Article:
A sweet-tempered program of old favorites? That's what the Curtis Chamber Orchestra appeared to have in store for its Philadelphia Chamber Music Society concert on Friday. But the program was actually a musical minefield - pieces much loved on recordings but rarely slotted comfortably into concerts with limited rehearsal.
Surely, Copland's Appalachian Spring couldn't fall into that category, could it? Yes - the suite that was played at the Kimmel Center's Perelman Theater was in the original orchestration for 13 instruments, created when the composer was still calling the piece Ballet for Martha (as in Graham). Everybody pulls much weight; there's no place to hide. And though the concert was mainly a guest appearance by conductor Giancarlo Guerrero, the Copland was bravely led by Curtis conducting fellow Edward Poll.
The benefit of this choice was a break from the familiar warm-bath orchestration that masks the modernity behind the folksiness. Friday's performance showed that Copland wasn't turning his back on his knottier earlier music but rather accommodating the rhythmic needs of dancers, incorporating the Shaker hymn "Simple Gifts," and not letting the music's many moving parts wander too far in opposite directions.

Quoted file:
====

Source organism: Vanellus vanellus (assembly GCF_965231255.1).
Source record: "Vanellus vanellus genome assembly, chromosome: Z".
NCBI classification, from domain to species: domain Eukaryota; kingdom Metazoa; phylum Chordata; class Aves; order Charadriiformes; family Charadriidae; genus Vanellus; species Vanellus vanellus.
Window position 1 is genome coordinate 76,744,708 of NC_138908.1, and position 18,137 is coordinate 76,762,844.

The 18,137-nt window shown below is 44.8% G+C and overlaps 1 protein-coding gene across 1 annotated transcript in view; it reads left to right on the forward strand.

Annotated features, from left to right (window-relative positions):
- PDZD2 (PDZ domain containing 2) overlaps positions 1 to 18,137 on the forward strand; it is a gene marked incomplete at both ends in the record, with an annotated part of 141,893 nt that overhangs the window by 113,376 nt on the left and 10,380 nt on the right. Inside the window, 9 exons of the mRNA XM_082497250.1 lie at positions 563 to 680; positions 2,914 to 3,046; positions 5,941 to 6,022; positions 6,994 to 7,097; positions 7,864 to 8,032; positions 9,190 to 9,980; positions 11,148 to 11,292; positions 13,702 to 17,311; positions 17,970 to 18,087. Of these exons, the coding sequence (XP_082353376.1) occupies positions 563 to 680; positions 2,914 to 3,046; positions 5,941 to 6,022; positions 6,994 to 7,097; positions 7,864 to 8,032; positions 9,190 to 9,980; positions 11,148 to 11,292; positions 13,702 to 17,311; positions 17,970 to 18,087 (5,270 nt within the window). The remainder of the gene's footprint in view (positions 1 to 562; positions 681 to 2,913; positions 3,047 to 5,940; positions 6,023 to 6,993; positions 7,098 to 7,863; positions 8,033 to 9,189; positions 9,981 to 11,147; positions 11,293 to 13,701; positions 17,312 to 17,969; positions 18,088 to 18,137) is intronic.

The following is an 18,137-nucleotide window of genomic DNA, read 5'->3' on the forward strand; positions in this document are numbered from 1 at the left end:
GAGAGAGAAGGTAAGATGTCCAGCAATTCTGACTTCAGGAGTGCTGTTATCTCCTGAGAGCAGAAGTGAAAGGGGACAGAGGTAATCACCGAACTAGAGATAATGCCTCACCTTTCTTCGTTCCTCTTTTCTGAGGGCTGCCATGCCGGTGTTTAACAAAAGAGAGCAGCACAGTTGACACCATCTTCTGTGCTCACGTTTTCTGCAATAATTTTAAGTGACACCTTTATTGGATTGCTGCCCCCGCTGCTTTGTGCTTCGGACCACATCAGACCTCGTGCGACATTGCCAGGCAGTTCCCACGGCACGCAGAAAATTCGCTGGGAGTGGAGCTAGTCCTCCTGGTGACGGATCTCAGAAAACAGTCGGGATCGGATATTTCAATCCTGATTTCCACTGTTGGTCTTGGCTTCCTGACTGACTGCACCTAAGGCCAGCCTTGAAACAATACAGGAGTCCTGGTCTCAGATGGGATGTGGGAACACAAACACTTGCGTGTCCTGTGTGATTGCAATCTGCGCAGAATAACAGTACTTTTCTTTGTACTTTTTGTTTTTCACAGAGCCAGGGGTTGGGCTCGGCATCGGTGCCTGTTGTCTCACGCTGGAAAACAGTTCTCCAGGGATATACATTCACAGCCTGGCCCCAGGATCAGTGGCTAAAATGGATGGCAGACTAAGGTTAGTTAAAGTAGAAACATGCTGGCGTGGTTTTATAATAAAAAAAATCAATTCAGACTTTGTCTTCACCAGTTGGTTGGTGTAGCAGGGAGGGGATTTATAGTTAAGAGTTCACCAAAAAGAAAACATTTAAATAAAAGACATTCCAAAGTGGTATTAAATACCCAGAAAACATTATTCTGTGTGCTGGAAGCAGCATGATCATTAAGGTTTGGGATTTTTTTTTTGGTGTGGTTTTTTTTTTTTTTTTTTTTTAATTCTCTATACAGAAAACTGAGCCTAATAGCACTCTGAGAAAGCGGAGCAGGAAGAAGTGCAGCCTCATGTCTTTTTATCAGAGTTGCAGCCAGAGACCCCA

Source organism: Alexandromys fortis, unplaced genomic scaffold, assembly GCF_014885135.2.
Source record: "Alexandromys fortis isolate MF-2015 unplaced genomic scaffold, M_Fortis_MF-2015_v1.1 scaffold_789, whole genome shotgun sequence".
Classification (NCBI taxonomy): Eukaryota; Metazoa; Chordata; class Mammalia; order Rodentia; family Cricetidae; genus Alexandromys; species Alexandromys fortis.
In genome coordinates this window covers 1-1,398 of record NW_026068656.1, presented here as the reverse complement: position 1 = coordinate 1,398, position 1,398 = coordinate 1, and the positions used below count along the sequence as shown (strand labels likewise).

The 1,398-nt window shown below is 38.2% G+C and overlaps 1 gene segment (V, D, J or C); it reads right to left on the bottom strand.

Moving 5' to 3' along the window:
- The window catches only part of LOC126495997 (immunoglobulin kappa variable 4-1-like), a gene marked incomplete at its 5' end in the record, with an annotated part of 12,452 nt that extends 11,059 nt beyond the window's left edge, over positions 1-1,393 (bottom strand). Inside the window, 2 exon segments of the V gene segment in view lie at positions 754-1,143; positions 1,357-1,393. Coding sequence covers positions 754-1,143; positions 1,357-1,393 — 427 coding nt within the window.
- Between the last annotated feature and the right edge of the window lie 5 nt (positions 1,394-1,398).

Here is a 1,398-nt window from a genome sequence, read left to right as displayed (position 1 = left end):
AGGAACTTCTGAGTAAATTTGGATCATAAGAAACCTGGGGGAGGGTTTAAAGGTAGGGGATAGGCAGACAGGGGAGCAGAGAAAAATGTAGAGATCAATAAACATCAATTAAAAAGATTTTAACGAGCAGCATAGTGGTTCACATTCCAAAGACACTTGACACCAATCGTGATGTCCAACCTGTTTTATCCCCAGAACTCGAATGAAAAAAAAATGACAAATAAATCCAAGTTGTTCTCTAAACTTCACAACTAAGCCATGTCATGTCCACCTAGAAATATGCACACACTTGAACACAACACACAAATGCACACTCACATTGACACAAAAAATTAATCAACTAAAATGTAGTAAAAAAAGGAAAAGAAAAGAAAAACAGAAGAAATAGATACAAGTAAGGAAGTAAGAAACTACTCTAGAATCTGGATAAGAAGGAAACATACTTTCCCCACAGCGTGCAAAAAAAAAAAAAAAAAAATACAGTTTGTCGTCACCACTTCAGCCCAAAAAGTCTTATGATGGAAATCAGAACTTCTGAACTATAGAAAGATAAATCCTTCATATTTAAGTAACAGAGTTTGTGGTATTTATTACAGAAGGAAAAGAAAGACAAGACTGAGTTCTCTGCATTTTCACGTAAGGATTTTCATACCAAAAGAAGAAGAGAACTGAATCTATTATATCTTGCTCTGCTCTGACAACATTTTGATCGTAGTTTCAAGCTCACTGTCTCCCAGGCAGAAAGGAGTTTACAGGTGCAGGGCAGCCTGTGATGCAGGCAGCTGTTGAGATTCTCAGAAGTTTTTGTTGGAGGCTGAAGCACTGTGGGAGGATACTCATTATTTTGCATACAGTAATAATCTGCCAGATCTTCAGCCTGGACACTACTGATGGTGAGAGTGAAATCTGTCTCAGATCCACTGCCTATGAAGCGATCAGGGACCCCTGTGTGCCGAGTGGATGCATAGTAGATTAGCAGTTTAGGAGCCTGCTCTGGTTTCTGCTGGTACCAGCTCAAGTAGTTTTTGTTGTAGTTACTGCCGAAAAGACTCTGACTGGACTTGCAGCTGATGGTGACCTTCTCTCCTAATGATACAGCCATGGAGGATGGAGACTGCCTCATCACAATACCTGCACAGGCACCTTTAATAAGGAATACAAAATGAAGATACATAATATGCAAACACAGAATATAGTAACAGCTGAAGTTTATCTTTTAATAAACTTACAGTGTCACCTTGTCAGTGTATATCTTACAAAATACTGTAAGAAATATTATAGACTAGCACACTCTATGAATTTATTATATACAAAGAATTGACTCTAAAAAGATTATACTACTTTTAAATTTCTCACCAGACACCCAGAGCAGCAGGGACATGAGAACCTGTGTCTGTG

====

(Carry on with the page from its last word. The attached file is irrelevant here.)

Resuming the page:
It was a performance that could restore your faith in the piece, with none of the tentativeness associated with still-in-conservatory conductors. No surprise after glancing at Poll's credentials: The Bryn Mawr native was assistant conductor at the 2014 Glimmerglass Festival, and, as a composer, is working on his second opera.
The Guerrero portion of the program revealed the challenges of Bernstein's Serenade and Stravinsky's Pulcinella if only because they weren't entirely met. The suite from Stravinsky's breezy, neo-baroque comedia dell'arte ballet sounds chic and amiable when well played, but pushes every section of the orchestra with all manner of chamber music-like interludes that require much more than technical professionalism. I've heard major orchestras come to grief on this one. In the early movements, Guerrero took cautious tempos. Halfway through, some Mediterranean fire set in, causing a bit of audible labor - though the performance became far more interesting.
Bernstein's violin concerto is one of his best pieces - tuneful, high-spirited, jazzy, and utterly treacherous, starting with built-in balance problems. The harp is important, and must be heard. The performance's main deficit was humor and wit: Bulgarian violinist Bella Hristova, a 2010 Curtis graduate, missed those elements completely and only really seemed to enter into the piece's spirit in the heartfelt fourth movement.
This is not to discourage such endeavors. After all, perhaps it is only under the Curtis Institute's greenhouse circumstances that we may someday hope to hear Bernstein's neglected masterpiece, Songfest.